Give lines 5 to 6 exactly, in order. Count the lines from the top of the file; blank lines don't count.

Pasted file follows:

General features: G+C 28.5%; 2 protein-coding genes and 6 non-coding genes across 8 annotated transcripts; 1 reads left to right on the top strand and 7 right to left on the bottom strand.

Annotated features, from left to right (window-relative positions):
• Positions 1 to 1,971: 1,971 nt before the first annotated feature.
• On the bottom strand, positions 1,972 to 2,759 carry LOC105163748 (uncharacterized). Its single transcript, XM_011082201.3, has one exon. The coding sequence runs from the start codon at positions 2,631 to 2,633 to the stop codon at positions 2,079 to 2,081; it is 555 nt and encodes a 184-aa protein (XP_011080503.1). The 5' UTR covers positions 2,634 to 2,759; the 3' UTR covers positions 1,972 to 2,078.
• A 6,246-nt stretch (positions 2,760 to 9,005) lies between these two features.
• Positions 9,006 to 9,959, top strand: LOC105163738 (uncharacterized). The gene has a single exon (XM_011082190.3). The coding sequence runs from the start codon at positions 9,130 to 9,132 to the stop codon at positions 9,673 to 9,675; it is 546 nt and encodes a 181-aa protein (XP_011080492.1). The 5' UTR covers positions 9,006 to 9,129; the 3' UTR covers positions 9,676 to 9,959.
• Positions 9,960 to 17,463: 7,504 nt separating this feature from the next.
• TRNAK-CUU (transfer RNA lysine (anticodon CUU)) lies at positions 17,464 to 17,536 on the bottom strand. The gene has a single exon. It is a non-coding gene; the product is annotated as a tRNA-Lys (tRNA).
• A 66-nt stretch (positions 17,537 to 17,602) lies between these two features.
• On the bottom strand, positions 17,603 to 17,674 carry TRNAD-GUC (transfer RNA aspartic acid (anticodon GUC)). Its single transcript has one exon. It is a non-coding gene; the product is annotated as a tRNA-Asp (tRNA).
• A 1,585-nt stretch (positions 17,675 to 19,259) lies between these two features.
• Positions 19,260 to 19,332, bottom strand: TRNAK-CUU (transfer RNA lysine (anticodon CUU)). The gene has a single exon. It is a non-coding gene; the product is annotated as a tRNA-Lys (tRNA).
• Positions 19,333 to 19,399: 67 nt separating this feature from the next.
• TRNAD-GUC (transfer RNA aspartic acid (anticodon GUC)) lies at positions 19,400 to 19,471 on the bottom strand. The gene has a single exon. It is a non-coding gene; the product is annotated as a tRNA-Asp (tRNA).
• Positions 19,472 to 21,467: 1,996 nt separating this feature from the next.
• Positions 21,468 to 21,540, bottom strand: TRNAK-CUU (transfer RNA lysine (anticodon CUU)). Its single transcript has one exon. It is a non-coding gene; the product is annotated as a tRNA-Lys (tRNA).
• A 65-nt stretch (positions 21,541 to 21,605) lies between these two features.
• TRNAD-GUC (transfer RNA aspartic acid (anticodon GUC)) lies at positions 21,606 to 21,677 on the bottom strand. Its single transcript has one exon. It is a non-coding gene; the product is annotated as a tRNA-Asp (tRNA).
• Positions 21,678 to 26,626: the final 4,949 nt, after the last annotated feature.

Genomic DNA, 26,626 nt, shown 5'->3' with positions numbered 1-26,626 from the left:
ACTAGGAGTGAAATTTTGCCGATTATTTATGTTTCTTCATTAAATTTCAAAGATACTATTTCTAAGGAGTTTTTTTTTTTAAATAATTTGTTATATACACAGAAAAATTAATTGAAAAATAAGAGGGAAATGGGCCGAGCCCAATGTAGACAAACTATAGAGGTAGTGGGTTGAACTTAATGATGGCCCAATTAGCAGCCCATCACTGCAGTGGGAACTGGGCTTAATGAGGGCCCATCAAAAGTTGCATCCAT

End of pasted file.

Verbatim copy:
• A 6,246-nt stretch (positions 2,760 to 9,005) lies between these two features.
• Positions 9,006 to 9,959, top strand: LOC105163738 (uncharacterized). The gene has a single exon (XM_011082190.3). The coding sequence runs from the start codon at positions 9,130 to 9,132 to the stop codon at positions 9,673 to 9,675; it is 546 nt and encodes a 181-aa protein (XP_011080492.1). The 5' UTR covers positions 9,006 to 9,129; the 3' UTR covers positions 9,676 to 9,959.